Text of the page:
• New Digital Downconverter (DDC) FPGA code is available to observe sub-bands of 128- and 64-MHz bandwidth, on a shared-risk basis. As many as four sub-bands can be used, which can be selected arbitrarily between two IFs, and placed at 250-kHz steps on the frequency axis. However, sub-bands cannot span either of two IF zone boundaries, at 640 and 896 MHz. This code is currently in commissioning, and is expected to be operational when semester 2013A observations begin. Only the two bandwidths mentioned above are offered for 2013A. With the maximum of four sub-bands, the corresponding recording rates are 2048 and 1024 Mbps, respectively. Development of the DDC firmware continues, toward its primary goal of supporting narrowband spectroscopic observations.
    • The VLBA's legacy data system remains available. This option should be requested for spectroscopic observations at bandwidths of 16 MHz or narrower. Since both the technical specifications and the scientific justification at these bandwidths are identical to those for the DDC described in (b) above, such observations will be transferred to use the DDC once commissioning of its narrowband modes is complete, without specific request or proposal.
  • Mark 4 format: Conversion of DiFX correlator output to the Haystack Mark 4 format will be available in semester 2013A. This option may be selected via a checkbox in the "Correlation Parameters" column of the NRAO Proposal Submission Tool's "Resources" section. FITS-IDI output will be produced and archived in all cases, even when Mark 4 output is chosen.

High Sensitivity Array

The phased VLA ("Y27") will be available for semester 2013A, after a three-year gap during construction of the EVLA. The VLA will be in the D, DnC, and C configurations at this time. HSA proposals can request the phased VLA in conjunction with the VLBA, and for processing at the Socorro DiFX correlator. Phased-array data will be limited to two VLA subband pairs, in any combination of polarizations, but with each pair in different IFs (AC and BD). Maximum compatible channelizations are: 4 x 128 MHz (with the VLBA operating in Wideband Observing case (b) above); 4 x 64 MHz (also case (b)); 4 x 32 MHz (case (a)); or 4 x 16 MHz (case (c)). Bandwidths must be uniform at each station, across the entire VLBI array, and throughout the entire duration of the observation. The use of a single VLA antenna ("Y1") in conjunction with the VLBA will only be available through the VLBA Resident Shared Risk Observing program. Further details are available in both instruments' Observational Status Summaries.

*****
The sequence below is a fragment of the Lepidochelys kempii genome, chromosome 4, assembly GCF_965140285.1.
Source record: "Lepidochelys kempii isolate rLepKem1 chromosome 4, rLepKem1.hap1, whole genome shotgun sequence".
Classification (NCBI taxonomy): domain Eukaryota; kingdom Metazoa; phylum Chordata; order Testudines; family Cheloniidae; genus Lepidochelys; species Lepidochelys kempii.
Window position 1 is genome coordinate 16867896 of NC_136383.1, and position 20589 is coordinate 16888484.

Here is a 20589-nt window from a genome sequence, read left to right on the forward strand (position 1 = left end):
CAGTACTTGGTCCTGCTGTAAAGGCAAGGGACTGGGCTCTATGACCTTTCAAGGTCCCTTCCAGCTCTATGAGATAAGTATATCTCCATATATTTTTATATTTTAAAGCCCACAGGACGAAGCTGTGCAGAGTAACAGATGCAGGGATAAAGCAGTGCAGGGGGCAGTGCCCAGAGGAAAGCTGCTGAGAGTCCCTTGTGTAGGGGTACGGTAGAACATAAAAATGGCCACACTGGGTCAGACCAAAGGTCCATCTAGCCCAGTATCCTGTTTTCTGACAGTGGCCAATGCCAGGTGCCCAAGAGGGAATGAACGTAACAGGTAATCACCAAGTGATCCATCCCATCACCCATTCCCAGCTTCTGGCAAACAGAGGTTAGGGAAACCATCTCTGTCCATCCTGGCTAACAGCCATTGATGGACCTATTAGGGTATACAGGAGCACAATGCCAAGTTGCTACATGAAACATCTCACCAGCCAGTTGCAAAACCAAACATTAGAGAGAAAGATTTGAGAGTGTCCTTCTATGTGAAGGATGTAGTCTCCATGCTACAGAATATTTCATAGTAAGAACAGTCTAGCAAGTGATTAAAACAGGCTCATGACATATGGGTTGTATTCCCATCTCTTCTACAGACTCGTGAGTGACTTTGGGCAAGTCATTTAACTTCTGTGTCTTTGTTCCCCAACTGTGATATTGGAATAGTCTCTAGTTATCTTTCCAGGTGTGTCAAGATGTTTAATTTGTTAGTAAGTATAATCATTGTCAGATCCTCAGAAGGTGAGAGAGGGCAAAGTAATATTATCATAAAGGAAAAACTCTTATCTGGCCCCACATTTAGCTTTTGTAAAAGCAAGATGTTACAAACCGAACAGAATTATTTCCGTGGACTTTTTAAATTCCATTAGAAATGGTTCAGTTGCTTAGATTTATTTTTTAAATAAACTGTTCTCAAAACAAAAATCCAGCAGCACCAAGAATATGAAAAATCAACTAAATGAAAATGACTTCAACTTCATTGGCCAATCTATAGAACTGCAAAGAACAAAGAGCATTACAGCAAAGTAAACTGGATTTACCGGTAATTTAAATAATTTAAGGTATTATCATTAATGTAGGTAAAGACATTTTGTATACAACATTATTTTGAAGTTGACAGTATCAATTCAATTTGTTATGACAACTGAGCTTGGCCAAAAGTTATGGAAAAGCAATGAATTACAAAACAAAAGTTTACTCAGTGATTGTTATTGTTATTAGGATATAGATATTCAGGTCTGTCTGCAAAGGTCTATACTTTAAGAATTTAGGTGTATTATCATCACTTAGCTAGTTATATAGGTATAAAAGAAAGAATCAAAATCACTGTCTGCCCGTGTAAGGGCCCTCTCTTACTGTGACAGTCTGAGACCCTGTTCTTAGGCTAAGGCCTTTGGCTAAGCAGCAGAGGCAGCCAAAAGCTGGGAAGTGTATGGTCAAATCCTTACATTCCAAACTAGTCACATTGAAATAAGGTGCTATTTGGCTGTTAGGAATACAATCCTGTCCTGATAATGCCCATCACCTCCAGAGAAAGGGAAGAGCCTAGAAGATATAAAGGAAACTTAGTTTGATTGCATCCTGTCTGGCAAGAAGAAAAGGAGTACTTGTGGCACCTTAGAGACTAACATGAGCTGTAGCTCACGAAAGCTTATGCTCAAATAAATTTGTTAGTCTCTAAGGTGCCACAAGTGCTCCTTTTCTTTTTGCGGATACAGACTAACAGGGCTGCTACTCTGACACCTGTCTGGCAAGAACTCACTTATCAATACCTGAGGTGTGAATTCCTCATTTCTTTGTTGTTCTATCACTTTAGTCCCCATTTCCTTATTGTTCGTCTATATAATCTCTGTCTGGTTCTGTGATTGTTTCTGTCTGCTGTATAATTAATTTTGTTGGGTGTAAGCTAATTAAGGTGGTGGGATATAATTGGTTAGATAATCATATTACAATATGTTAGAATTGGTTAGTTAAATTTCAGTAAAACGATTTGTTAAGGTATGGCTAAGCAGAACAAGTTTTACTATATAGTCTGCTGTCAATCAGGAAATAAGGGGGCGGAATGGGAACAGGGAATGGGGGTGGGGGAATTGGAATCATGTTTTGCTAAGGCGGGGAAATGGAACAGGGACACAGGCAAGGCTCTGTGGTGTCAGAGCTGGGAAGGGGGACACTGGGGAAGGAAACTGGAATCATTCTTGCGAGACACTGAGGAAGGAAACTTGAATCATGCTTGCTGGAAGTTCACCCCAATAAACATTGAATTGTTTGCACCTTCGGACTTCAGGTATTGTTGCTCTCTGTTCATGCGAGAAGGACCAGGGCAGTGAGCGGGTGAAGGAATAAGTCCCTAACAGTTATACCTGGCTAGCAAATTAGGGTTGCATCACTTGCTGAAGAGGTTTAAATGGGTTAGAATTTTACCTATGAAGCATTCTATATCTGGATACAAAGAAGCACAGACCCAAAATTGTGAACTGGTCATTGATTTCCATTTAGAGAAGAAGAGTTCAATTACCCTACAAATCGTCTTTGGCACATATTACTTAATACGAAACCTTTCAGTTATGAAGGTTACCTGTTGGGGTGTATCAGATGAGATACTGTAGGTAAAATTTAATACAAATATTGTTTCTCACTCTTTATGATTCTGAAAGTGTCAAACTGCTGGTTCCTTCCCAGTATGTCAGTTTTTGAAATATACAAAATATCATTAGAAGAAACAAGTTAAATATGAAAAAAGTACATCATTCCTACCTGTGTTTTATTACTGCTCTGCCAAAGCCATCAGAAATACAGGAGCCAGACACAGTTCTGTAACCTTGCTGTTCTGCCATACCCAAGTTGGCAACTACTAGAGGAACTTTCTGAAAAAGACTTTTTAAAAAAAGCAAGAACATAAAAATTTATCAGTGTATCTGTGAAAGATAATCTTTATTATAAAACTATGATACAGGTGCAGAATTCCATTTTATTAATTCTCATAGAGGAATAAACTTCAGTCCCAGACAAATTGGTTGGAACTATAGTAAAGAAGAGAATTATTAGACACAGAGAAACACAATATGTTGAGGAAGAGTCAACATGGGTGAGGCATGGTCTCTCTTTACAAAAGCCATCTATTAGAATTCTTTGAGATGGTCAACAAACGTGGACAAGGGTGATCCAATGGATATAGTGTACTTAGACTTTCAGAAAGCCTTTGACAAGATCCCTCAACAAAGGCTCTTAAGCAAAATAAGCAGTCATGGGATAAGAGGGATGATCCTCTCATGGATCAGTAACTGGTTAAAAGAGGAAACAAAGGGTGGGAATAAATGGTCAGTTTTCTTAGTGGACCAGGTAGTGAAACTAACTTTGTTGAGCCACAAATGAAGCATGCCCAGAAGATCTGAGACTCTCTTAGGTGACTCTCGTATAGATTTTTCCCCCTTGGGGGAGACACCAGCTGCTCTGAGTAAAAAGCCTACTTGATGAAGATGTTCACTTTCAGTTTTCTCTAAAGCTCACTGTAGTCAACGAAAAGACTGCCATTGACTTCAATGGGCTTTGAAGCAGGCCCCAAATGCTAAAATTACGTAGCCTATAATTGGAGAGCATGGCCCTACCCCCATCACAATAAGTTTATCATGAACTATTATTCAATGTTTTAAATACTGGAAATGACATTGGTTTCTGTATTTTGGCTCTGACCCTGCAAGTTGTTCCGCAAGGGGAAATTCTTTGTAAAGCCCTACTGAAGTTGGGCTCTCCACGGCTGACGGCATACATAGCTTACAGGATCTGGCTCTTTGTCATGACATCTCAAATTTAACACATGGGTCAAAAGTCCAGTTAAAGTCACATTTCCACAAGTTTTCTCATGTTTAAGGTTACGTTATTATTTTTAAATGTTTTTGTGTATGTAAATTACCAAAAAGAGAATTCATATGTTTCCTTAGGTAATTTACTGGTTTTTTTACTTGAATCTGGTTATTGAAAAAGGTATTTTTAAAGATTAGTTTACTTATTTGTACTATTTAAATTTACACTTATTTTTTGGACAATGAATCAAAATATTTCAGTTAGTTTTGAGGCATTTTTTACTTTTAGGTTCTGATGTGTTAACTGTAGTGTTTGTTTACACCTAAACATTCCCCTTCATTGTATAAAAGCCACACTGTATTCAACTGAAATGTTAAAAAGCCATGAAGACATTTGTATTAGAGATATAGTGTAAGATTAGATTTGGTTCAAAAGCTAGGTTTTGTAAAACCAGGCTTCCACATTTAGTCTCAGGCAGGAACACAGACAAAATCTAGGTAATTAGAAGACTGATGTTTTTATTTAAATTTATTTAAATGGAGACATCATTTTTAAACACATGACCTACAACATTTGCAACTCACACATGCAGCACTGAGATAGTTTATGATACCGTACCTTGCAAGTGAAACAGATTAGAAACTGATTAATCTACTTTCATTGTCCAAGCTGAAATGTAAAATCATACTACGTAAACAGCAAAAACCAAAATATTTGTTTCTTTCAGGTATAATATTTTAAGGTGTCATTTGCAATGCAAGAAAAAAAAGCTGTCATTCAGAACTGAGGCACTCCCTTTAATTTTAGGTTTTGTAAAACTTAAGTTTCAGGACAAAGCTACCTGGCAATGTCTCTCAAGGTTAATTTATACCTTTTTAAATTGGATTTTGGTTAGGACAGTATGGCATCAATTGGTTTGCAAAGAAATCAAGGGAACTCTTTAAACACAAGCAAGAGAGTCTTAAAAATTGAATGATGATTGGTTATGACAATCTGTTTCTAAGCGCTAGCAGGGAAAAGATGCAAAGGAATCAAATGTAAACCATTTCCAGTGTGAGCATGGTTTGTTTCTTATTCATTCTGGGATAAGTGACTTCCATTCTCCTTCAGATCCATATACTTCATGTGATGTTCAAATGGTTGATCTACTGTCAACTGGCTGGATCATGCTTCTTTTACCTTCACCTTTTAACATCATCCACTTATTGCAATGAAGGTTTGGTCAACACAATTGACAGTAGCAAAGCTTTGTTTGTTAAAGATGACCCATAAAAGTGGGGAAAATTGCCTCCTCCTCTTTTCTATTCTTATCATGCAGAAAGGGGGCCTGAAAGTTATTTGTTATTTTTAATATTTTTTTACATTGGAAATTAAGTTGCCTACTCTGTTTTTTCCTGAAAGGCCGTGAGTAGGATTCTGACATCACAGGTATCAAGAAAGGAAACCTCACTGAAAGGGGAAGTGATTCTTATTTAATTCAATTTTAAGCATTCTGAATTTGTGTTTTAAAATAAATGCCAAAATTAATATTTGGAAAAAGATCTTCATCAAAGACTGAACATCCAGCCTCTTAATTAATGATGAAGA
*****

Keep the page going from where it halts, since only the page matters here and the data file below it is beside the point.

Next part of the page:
Proposals to use the GBT as part of the HSA, in any of the Wideband Observing cases described above, will be considered for semester 2013A. The Effelsberg and Arecibo HSA stations have also installed the same wideband equipment, but their implementation is not yet complete. Pending results from planned tests, we expect Effelsberg to be available as part of the HSA in semester 2013A. Both Effelsberg and Arecibo can be requested in HSA proposals for cases (a) (2048-Mbps recording) and (c) (for 512-Mbps recording), but we cannot guarantee their participation in case (a) at this time.

Global mm VLBI Array

Proposals to use the GMVA should assume a data rate of 512 Mbps in sensitivity calculations. If higher data rates are available at the time of observation the PIs of approved proposals will be contacted and offered the higher rate as default.

Scheduling Considerations for Semester 2013A

The VLBA has a number of large, multi-year proposals which now cause the schedule to be highly subscribed over most GST ranges, many of which are high frequency (15 GHz and above). In addition, many current VLBA projects use long scheduling blocks (10 - 24 hours), which can leave large gaps in the overall schedule and reduce scheduling efficiency. Proposals requiring scheduling blocks longer than 8 hours should justify in the proposal why shorter scheduling blocks cannot be used. In addition, we particularly encourage new proposals that can use low frequencies, short scheduling blocks (1 - 4 hours), and flexible start times. Such proposals will have the highest probability of being observed.

VLBA Resident Shared Risk Observing Program

The VLBA Resident Shared Risk Observing (RSRO) program provides users with early access to new capabilities in exchange for a period of residency in Socorro to help commission those capabilities. Both the phased-VLA and the geodetic Mark 4 format announced above were developed through RSRO programs, and proposals for additional RSRO proposals to expand the phased-VLA capabilities are encouraged. A number of additional areas are suggested at the VLBA RSRO program webpage, although we encourage other innovative ideas for new VLBA observing modes from the community as well. Please contact the NRAO Helpdesk with questions about the VLBA RSRO program or VLBA capabilities.